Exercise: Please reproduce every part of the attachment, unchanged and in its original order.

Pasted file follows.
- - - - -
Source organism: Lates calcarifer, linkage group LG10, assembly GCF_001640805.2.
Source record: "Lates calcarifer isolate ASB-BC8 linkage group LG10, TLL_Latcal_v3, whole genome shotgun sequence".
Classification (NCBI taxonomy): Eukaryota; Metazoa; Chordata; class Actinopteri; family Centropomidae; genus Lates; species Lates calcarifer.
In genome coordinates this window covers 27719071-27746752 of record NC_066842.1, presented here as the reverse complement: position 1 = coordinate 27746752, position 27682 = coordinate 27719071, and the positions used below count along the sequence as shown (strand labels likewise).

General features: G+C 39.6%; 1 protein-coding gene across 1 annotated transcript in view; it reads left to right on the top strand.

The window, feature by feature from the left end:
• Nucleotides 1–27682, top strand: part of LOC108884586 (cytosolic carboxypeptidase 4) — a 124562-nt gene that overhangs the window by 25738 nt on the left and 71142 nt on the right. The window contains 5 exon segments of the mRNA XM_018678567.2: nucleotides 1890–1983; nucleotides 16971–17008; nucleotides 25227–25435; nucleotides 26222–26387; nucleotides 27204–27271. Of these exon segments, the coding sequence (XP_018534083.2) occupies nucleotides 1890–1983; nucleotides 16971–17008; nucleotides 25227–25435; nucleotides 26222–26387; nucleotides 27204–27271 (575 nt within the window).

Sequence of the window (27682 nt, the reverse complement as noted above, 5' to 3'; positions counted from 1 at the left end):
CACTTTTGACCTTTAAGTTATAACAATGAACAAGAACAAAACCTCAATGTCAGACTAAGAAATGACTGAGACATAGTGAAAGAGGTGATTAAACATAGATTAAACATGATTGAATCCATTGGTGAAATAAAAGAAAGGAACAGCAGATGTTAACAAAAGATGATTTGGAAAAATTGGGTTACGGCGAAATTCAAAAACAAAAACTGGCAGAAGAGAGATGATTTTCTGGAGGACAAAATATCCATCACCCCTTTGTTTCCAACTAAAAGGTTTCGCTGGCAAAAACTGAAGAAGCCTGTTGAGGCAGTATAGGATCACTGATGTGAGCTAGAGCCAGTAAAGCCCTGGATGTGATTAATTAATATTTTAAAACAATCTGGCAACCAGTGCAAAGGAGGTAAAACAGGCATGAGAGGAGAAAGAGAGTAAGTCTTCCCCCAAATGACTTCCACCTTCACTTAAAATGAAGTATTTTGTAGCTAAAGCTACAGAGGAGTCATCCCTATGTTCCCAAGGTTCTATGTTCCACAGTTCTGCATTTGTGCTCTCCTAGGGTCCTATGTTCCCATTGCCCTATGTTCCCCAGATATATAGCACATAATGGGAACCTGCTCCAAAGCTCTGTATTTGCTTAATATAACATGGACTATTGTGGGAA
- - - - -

Source organism: Lates calcarifer, linkage group LG10, assembly GCF_001640805.2.
Source record: "Lates calcarifer isolate ASB-BC8 linkage group LG10, TLL_Latcal_v3, whole genome shotgun sequence".
Classification (NCBI taxonomy): Eukaryota; Metazoa; Chordata; class Actinopteri; family Centropomidae; genus Lates; species Lates calcarifer.
In genome coordinates this window covers 27719071-27746752 of record NC_066842.1, presented here as the reverse complement: position 1 = coordinate 27746752, position 27682 = coordinate 27719071, and the positions used below count along the sequence as shown (strand labels likewise).

General features: G+C 39.6%; 1 protein-coding gene across 1 annotated transcript in view; it reads left to right on the top strand.

The window, feature by feature from the left end:
• Nucleotides 1–27682, top strand: part of LOC108884586 (cytosolic carboxypeptidase 4) — a 124562-nt gene that overhangs the window by 25738 nt on the left and 71142 nt on the right. The window contains 5 exon segments of the mRNA XM_018678567.2: nucleotides 1890–1983; nucleotides 16971–17008; nucleotides 25227–25435; nucleotides 26222–26387; nucleotides 27204–27271. Of these exon segments, the coding sequence (XP_018534083.2) occupies nucleotides 1890–1983; nucleotides 16971–17008; nucleotides 25227–25435; nucleotides 26222–26387; nucleotides 27204–27271 (575 nt within the window).

Sequence of the window (27682 nt, the reverse complement as noted above, 5' to 3'; positions counted from 1 at the left end):
CACTTTTGACCTTTAAGTTATAACAATGAACAAGAACAAAACCTCAATGTCAGACTAAGAAATGACTGAGACATAGTGAAAGAGGTGATTAAACATAGATTAAACATGATTGAATCCATTGGTGAAATAAAAGAAAGGAACAGCAGATGTTAACAAAAGATGATTTGGAAAAATTGGGTTACGGCGAAATTCAAAAACAAAAACTGGCAGAAGAGAGATGATTTTCTGGAGGACAAAATATCCATCACCCCTTTGTTTCCAACTAAAAGGTTTCGCTGGCAAAAACTGAAGAAGCCTGTTGAGGCAGTATAGGATCACTGATGTGAGCTAGAGCCAGTAAAGCCCTGGATGTGATTAATTAATATTTTAAAACAATCTGGCAACCAGTGCAAAGGAGGTAAAACAGGCATGAGAGGAGAAAGAGAGTAAGTCTTCCCCCAAATGACTTCCACCTTCACTTAAAATGAAGTATTTTGTAGCTAAAGCTACAGAGGAGTCATCCCTATGTTCCCAAGGTTCTATGTTCCACAGTTCTGCATTTGTGCTCTCCTAGGGTCCTATGTTCCCATTGCCCTATGTTCCCCAGATATATAGCACATAATGGGAACCTGCTCCAAAGCTCTGTATTTGCTTAATATAACATGGACTATTGTGGGAA